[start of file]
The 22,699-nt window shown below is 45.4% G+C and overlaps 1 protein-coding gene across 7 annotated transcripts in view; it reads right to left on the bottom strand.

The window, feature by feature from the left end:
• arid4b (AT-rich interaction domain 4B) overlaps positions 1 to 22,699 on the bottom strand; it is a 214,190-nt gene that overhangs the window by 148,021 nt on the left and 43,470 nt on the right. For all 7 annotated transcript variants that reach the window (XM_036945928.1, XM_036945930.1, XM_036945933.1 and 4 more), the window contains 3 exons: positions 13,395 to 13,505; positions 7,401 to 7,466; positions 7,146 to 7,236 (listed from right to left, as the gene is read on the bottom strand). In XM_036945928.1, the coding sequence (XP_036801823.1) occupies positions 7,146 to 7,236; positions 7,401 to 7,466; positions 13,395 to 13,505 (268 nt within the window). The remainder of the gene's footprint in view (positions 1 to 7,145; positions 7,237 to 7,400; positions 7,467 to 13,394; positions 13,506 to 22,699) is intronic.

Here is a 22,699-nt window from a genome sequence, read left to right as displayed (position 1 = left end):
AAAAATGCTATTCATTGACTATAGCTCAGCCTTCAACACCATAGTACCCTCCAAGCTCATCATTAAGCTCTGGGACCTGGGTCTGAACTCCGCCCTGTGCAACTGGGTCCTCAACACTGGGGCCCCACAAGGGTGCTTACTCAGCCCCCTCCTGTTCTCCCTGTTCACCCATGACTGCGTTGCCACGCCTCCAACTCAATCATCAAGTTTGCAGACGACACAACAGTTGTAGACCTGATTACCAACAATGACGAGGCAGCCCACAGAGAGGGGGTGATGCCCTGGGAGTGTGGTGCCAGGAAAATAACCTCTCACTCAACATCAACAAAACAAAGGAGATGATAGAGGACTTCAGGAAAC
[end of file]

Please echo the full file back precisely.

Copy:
The 22,699-nt window shown below is 45.4% G+C and overlaps 1 protein-coding gene across 7 annotated transcripts in view; it reads right to left on the bottom strand.

The window, feature by feature from the left end:
• arid4b (AT-rich interaction domain 4B) overlaps positions 1 to 22,699 on the bottom strand; it is a 214,190-nt gene that overhangs the window by 148,021 nt on the left and 43,470 nt on the right. For all 7 annotated transcript variants that reach the window (XM_036945928.1, XM_036945930.1, XM_036945933.1 and 4 more), the window contains 3 exons: positions 13,395 to 13,505; positions 7,401 to 7,466; positions 7,146 to 7,236 (listed from right to left, as the gene is read on the bottom strand). In XM_036945928.1, the coding sequence (XP_036801823.1) occupies positions 7,146 to 7,236; positions 7,401 to 7,466; positions 13,395 to 13,505 (268 nt within the window). The remainder of the gene's footprint in view (positions 1 to 7,145; positions 7,237 to 7,400; positions 7,467 to 13,394; positions 13,506 to 22,699) is intronic.

Here is a 22,699-nt window from a genome sequence, read left to right as displayed (position 1 = left end):
AAAAATGCTATTCATTGACTATAGCTCAGCCTTCAACACCATAGTACCCTCCAAGCTCATCATTAAGCTCTGGGACCTGGGTCTGAACTCCGCCCTGTGCAACTGGGTCCTCAACACTGGGGCCCCACAAGGGTGCTTACTCAGCCCCCTCCTGTTCTCCCTGTTCACCCATGACTGCGTTGCCACGCCTCCAACTCAATCATCAAGTTTGCAGACGACACAACAGTTGTAGACCTGATTACCAACAATGACGAGGCAGCCCACAGAGAGGGGGTGATGCCCTGGGAGTGTGGTGCCAGGAAAATAACCTCTCACTCAACATCAACAAAACAAAGGAGATGATAGAGGACTTCAGGAAAC